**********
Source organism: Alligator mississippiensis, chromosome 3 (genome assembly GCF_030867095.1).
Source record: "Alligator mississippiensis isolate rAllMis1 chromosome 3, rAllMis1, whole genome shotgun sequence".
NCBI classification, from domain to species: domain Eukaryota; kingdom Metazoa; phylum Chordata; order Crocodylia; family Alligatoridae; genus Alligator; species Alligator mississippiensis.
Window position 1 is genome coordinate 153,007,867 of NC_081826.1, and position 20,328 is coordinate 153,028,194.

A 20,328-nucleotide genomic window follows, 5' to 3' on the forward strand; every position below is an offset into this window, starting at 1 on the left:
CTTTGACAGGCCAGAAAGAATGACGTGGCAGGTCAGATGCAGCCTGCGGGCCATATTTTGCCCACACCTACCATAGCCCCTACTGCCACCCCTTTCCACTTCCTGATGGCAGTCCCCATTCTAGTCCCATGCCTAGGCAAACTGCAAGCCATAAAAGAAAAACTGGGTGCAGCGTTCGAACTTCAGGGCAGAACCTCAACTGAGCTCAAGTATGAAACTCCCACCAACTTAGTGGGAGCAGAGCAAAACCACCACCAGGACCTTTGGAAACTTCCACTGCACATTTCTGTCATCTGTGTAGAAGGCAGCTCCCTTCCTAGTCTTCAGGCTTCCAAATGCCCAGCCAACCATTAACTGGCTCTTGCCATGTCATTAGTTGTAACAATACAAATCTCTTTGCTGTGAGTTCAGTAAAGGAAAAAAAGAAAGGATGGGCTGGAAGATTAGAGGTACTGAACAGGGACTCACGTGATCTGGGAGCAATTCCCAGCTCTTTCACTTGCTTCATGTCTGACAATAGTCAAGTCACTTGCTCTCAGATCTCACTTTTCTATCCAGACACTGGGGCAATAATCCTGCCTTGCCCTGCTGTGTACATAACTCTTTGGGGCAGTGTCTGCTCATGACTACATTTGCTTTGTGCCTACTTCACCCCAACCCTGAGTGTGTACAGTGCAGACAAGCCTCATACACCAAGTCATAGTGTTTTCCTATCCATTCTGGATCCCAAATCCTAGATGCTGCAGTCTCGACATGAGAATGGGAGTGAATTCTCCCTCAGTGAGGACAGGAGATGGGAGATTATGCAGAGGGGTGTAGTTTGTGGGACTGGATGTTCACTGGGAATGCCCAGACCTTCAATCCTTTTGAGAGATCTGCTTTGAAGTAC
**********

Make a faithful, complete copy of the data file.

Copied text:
Source organism: Alligator mississippiensis, chromosome 3 (genome assembly GCF_030867095.1).
Source record: "Alligator mississippiensis isolate rAllMis1 chromosome 3, rAllMis1, whole genome shotgun sequence".
NCBI classification, from domain to species: domain Eukaryota; kingdom Metazoa; phylum Chordata; order Crocodylia; family Alligatoridae; genus Alligator; species Alligator mississippiensis.
Window position 1 is genome coordinate 153,007,867 of NC_081826.1, and position 20,328 is coordinate 153,028,194.

A 20,328-nucleotide genomic window follows, 5' to 3' on the forward strand; every position below is an offset into this window, starting at 1 on the left:
CTTTGACAGGCCAGAAAGAATGACGTGGCAGGTCAGATGCAGCCTGCGGGCCATATTTTGCCCACACCTACCATAGCCCCTACTGCCACCCCTTTCCACTTCCTGATGGCAGTCCCCATTCTAGTCCCATGCCTAGGCAAACTGCAAGCCATAAAAGAAAAACTGGGTGCAGCGTTCGAACTTCAGGGCAGAACCTCAACTGAGCTCAAGTATGAAACTCCCACCAACTTAGTGGGAGCAGAGCAAAACCACCACCAGGACCTTTGGAAACTTCCACTGCACATTTCTGTCATCTGTGTAGAAGGCAGCTCCCTTCCTAGTCTTCAGGCTTCCAAATGCCCAGCCAACCATTAACTGGCTCTTGCCATGTCATTAGTTGTAACAATACAAATCTCTTTGCTGTGAGTTCAGTAAAGGAAAAAAAGAAAGGATGGGCTGGAAGATTAGAGGTACTGAACAGGGACTCACGTGATCTGGGAGCAATTCCCAGCTCTTTCACTTGCTTCATGTCTGACAATAGTCAAGTCACTTGCTCTCAGATCTCACTTTTCTATCCAGACACTGGGGCAATAATCCTGCCTTGCCCTGCTGTGTACATAACTCTTTGGGGCAGTGTCTGCTCATGACTACATTTGCTTTGTGCCTACTTCACCCCAACCCTGAGTGTGTACAGTGCAGACAAGCCTCATACACCAAGTCATAGTGTTTTCCTATCCATTCTGGATCCCAAATCCTAGATGCTGCAGTCTCGACATGAGAATGGGAGTGAATTCTCCCTCAGTGAGGACAGGAGATGGGAGATTATGCAGAGGGGTGTAGTTTGTGGGACTGGATGTTCACTGGGAATGCCCAGACCTTCAATCCTTTTGAGAGATCTGCTTTGAAGTAC